Mark Amery – 3 March, 2011
The three works on found board are, with the laces, the stars of the show. Here a hieroglyphic language is incised out of the existing paint layers as if allowing the past to speak. They are delicate and expressive in colour and in the selection of different small actions.
Some Broken Lines
3 February - 5 March 2011
This is a rather smart show. One that visibly gives an impression of how important rigorous process is for an artist.
From the spread of work, it’s clear Patrick Lundberg carefully picks found materials and paint, working through shift-by-shift different minimal expressive strategies in combination. His calling card is subtlety, with the most unsubtle of materials - drawing pins, Gibboard, shoelaces and straps - construction materials that we usually attach and bind belongings with, or to.
These materials would see the art connect with any space it is hung in a light beautiful way. They refer us back to how the fabric and buildings we inhabit are held and hung together. Like makeshift instruments, they assist in visually measuring living space up.
Like any strong abstract painter or sculptor he’s also economically building his own language. The work plays cleverly in the blurred space between what are created and found abstract marks (that have seen material added), and created and found rubbings (that have seen material taken away). In this way the work balances honouring the beauty of the found and what the viewer brings to it, and the strength of what the artist adds or incises. There is a sense always of measuring (and hence valuing) the weight of a mark or action, however small.
On the one hand this is an exhibition open to predictable public exclaim of “What, $400 for a shoelace?!”. And on the art world end of predictability that Lundberg is simply working through yet more frayed canvas and wooden offcut dog ends of a modernist endgame, with a clever combo of minimalism and the readymade. With the lesser work here the dryness of the latter statement can sometimes seem true. Yet there are far too many works that sustain interest and engagement that I find hard to not keep coming back to for it to hold generally.
First to the painted shoelaces (or in one case, a thin strap). These are a development from the hanging painted pieces of wood or batons that filled his last show, and which two more subtler versions of feature again. Continuing to employ gravity (almost you could say as a sculptural element), both varieties of work with their stripes allude to measurement - as if instruments for the sounding of depths.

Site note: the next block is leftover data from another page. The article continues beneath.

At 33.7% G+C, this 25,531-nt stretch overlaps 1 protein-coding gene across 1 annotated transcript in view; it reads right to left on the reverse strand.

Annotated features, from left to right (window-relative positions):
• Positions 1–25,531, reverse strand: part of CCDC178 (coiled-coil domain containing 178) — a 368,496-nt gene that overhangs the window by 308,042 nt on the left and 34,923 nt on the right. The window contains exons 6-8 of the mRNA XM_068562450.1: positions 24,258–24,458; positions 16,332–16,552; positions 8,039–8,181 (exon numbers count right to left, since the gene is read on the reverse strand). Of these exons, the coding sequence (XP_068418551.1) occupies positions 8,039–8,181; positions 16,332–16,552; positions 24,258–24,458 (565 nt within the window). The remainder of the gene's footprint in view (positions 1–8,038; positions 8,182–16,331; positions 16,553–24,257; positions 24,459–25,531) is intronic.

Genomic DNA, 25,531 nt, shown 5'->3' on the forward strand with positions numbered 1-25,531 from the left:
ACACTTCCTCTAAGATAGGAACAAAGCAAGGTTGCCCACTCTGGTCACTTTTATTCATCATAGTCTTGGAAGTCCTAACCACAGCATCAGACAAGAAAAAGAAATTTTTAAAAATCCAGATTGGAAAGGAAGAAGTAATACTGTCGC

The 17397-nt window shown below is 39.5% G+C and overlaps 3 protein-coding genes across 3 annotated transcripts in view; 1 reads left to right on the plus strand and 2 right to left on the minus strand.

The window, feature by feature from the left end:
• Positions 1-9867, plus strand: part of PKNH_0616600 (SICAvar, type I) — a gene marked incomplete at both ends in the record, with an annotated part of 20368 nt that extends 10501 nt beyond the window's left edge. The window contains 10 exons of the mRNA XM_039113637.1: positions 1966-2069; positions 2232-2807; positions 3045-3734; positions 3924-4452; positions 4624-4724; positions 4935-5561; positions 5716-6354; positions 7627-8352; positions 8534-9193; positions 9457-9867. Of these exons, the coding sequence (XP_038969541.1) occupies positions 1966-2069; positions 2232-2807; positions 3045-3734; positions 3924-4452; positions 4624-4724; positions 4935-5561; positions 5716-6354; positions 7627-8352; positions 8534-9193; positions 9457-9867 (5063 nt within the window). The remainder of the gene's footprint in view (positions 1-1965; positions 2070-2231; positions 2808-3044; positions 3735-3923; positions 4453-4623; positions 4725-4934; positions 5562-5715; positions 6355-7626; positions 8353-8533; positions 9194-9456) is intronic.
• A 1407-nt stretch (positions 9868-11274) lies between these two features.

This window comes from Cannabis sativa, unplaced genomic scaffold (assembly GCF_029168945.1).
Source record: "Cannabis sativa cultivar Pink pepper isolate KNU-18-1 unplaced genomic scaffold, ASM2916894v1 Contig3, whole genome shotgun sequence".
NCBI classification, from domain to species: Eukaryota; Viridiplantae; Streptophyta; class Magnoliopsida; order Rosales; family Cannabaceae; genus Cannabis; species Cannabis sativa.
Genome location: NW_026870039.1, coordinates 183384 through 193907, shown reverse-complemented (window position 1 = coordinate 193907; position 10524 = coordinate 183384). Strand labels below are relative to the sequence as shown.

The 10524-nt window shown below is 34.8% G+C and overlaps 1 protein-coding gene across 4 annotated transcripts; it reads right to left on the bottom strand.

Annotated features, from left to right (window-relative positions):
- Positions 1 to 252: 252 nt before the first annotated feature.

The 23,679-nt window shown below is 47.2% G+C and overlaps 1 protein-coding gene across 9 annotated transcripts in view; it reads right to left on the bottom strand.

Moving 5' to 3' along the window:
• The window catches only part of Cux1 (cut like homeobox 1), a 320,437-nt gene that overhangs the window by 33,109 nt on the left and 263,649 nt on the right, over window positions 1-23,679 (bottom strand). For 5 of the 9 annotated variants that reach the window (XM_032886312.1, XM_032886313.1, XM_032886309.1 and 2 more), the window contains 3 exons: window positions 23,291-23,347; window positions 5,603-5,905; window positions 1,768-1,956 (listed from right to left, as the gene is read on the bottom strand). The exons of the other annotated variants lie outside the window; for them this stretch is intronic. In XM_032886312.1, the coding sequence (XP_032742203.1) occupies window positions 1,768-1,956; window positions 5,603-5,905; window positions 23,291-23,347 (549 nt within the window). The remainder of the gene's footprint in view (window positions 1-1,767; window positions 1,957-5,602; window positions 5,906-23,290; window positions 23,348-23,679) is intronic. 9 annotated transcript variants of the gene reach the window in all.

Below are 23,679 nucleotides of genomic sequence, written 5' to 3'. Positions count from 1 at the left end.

I prefer the shoelace works for their restriction in material and play between the application of paint (and in one rather effective case a careful strident application of coloured pencil) and textured surface. Hanging on the wall, rather than dangling, they more effectively measure and frame actual space. The large wall drawing here also does this with similar sized lengths of broken line, but is ultimately too dry for my tastes. These wavering lengths of line in all cases however feel bodily in action - the length of a shaky limb.
Those attached at both ends by drawing pins or other means don’t work as well. They continue the stratified rhythm, but they don’t draw me in so much to a play with form and colour.
The three works on found board are, with the laces, the stars of the show. Here a hieroglyphic language is incised out of the existing paint layers as if allowing the past to speak. They are delicate and expressive in colour and in the selection of different small actions. A cupboard door looks the most like a conventional canvas, the work reveling in this ambiguity and complementing it by the sloppy application of gesso around its edges, challenging you to consider whether it’s the mark of an artist or a paint primer.
A 2005 ELAM graduate, in Auckland Lundberg seems to have been restricted thus far to group shows. Robert Heald opened his Wellington gallery last year with a Lundberg solo show, and here now already is his second. Both then in their own professional ways are putting a stake in the ground.
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